Mysterious America

St. Augustine Lighthouse and Maritime Museum

Lighthouses have long attracted strange tales. As guides for sailors weary of smashing against hidden rocks and shoals, they were a matter of life and death for centuries. Tragically, maritime accidents still occurred with frightening regularity. Nearly every lighthouse, like the one at Pensacola, is thought to have a ghost or two. The St. Augustine Light is probably the most famous haunted lighthouse in America.

Spanish conquistador Pedro Menéndez de Avilés founded the city of St. Augustine in 1565, making it the oldest continuously-occupied European city in North America. In the eighteenth century, the Spanish built a lighthouse at the coast of St. Augustine to guide trade ships coming into port. The US government erected a lighthouse there in 1824, after the territory was ceded to the US in the Adams–Onís Treaty of 1819. The current lighthouse was built on Anastasia Island in 1874 and is St. Augustine’s oldest surviving brick structure.

In 1970, the lighthouse keeper’s house, which by then was being rented to local residents, was gutted by fire. The lighthouse was boarded up and surrounded by a chain link fence. A decade passed, until a group of women in the Junior Service League of St. Augustine leased the property and began restoration. They raised $1.2 million for the effort. Sadly, in 1986 someone shot the light and damaged 19 original prisms, but that too was restored.

Many unusual stories have circulated regarding the St. Augustine Light. In 1859, a lighthouse keeper named Joseph Andreu fell from an earlier tower at the same location. His ghost is believed to haunt the current light. At least three other people have died in and around the current structure. On July 10, 1873, as it was under construction, three adolescent girls drowned in an accident involving a handcart used to bring supplies up from the beach.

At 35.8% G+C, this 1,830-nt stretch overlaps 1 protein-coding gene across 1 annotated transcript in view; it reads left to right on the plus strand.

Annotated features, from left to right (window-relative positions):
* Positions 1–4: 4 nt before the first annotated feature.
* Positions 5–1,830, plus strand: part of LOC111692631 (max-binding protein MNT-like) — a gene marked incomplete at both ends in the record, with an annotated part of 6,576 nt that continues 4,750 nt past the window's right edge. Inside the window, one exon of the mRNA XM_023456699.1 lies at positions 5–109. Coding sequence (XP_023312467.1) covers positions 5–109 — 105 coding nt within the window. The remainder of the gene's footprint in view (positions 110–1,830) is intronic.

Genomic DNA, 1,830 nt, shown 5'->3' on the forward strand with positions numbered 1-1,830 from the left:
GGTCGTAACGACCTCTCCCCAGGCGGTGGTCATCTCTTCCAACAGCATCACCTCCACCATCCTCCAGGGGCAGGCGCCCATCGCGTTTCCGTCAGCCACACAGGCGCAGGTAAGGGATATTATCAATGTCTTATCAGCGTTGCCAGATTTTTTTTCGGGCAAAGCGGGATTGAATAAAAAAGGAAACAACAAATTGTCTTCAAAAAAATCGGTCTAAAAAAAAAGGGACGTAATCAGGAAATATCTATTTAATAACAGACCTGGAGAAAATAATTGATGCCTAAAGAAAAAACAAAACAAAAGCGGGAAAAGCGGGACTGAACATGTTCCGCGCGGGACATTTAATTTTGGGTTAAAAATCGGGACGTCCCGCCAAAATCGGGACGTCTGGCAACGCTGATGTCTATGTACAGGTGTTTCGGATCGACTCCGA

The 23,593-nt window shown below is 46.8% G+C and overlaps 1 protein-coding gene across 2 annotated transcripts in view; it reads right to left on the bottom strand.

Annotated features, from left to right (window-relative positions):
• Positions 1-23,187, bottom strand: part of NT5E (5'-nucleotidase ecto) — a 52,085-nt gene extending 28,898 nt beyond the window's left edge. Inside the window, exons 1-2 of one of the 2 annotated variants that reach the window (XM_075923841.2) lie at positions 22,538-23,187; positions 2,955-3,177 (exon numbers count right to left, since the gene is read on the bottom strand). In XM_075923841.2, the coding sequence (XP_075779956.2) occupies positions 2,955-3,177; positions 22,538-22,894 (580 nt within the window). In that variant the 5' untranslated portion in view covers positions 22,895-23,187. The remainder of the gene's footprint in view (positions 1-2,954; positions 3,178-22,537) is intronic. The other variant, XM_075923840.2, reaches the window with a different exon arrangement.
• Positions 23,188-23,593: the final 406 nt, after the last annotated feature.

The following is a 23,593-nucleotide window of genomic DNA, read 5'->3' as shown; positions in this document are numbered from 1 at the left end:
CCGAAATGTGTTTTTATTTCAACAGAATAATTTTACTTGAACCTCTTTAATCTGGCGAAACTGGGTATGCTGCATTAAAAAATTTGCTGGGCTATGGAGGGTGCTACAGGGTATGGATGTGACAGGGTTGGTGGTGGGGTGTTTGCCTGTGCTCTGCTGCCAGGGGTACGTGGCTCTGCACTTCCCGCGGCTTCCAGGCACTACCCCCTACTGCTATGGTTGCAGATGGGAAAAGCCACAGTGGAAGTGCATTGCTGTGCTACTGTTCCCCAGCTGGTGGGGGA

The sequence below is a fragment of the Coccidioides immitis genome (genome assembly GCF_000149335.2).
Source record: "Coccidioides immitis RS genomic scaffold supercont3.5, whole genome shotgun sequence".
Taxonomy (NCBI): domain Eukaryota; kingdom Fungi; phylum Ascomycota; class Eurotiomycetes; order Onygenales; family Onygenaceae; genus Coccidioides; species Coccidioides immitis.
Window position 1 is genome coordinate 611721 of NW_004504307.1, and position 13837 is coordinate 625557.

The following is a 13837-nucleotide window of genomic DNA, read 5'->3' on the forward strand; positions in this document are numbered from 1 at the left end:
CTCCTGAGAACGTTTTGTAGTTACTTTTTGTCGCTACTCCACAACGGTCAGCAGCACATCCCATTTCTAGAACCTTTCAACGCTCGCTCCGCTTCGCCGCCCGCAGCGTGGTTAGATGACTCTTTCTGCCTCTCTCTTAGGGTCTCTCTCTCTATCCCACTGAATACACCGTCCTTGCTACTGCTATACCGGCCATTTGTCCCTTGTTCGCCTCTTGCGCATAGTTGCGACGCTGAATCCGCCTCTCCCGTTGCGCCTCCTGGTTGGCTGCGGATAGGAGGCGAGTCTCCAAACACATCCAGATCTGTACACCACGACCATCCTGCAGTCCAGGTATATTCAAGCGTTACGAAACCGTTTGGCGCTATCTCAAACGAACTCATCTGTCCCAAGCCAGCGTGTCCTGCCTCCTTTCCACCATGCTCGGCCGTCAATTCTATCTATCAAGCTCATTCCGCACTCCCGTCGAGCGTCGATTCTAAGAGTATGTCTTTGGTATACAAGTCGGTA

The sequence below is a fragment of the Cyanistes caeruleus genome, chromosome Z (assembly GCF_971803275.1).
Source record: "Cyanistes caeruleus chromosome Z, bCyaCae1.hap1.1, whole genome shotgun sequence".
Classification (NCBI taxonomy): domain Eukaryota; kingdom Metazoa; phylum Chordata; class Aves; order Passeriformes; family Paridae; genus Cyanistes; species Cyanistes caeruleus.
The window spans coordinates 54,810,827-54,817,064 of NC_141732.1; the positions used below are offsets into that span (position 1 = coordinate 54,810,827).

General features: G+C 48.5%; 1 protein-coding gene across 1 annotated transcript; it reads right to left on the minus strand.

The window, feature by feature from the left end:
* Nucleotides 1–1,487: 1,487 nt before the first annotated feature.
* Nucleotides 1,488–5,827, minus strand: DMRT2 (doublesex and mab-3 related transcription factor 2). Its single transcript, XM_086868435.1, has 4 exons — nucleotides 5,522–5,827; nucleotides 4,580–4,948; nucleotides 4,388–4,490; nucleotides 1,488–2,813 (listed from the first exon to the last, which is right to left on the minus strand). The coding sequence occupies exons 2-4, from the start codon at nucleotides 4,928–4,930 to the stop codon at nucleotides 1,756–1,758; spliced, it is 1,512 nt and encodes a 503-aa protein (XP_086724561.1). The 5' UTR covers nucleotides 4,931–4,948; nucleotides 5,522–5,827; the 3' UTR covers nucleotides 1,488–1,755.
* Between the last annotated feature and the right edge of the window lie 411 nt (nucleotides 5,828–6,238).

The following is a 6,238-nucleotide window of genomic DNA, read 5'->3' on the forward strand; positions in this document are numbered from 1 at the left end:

Since then, visitors have reported a slew of unusual activity, including disembodied voices, cold spots, and the smell of a cigar attributed to a former keeper named Peter Rasmussen.

One tour guide told the St. Augustine Record, “I’ve had a few arm hairs plucked off me in the basement of the keeper’s house. Rather recently I had my ankle grabbed. That was pretty amusing since it was in the middle of my tour so it looked like I just randomly tripped over air.”

An episode of SyFy Channel’s Ghost Hunters was filmed there in 2005.

Today, you can pay for a chance to see this unexplained phenomenon on Dark of the Moon, “St. Augustine’s only all ghosts, no gimmicks paranormal tour.” The ghost tour costs $24.95. A regular tour is $12.95 for adults, $10.95 for seniors and children 12 and under. The Maritime Museum, inside the keeper’s house, is top notch, featuring marine archeology exhibits with artifacts found off the Atlantic Coast.


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